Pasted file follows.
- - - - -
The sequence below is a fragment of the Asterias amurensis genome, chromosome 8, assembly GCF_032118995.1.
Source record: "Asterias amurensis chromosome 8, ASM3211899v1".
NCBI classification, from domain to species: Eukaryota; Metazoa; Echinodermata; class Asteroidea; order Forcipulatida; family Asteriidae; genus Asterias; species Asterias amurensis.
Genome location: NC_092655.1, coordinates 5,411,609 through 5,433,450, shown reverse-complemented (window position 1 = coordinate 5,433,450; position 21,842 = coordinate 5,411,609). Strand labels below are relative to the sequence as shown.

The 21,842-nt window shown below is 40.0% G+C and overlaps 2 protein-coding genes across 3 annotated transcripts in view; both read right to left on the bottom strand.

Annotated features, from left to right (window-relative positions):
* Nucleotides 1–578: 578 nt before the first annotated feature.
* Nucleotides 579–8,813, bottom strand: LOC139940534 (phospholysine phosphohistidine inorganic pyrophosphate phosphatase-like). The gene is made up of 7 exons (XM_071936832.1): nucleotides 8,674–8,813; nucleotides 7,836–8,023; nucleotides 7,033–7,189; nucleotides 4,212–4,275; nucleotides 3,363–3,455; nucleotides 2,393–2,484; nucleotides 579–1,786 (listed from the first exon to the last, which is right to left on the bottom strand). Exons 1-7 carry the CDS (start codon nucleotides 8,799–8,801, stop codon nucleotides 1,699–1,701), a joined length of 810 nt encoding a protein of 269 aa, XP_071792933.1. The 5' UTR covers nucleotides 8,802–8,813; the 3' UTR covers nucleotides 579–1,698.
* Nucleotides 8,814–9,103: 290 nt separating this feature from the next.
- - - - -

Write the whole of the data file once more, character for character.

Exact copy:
The sequence below is a fragment of the Asterias amurensis genome, chromosome 8, assembly GCF_032118995.1.
Source record: "Asterias amurensis chromosome 8, ASM3211899v1".
NCBI classification, from domain to species: Eukaryota; Metazoa; Echinodermata; class Asteroidea; order Forcipulatida; family Asteriidae; genus Asterias; species Asterias amurensis.
Genome location: NC_092655.1, coordinates 5,411,609 through 5,433,450, shown reverse-complemented (window position 1 = coordinate 5,433,450; position 21,842 = coordinate 5,411,609). Strand labels below are relative to the sequence as shown.

The 21,842-nt window shown below is 40.0% G+C and overlaps 2 protein-coding genes across 3 annotated transcripts in view; both read right to left on the bottom strand.

Annotated features, from left to right (window-relative positions):
* Nucleotides 1–578: 578 nt before the first annotated feature.
* Nucleotides 579–8,813, bottom strand: LOC139940534 (phospholysine phosphohistidine inorganic pyrophosphate phosphatase-like). The gene is made up of 7 exons (XM_071936832.1): nucleotides 8,674–8,813; nucleotides 7,836–8,023; nucleotides 7,033–7,189; nucleotides 4,212–4,275; nucleotides 3,363–3,455; nucleotides 2,393–2,484; nucleotides 579–1,786 (listed from the first exon to the last, which is right to left on the bottom strand). Exons 1-7 carry the CDS (start codon nucleotides 8,799–8,801, stop codon nucleotides 1,699–1,701), a joined length of 810 nt encoding a protein of 269 aa, XP_071792933.1. The 5' UTR covers nucleotides 8,802–8,813; the 3' UTR covers nucleotides 579–1,698.
* Nucleotides 8,814–9,103: 290 nt separating this feature from the next.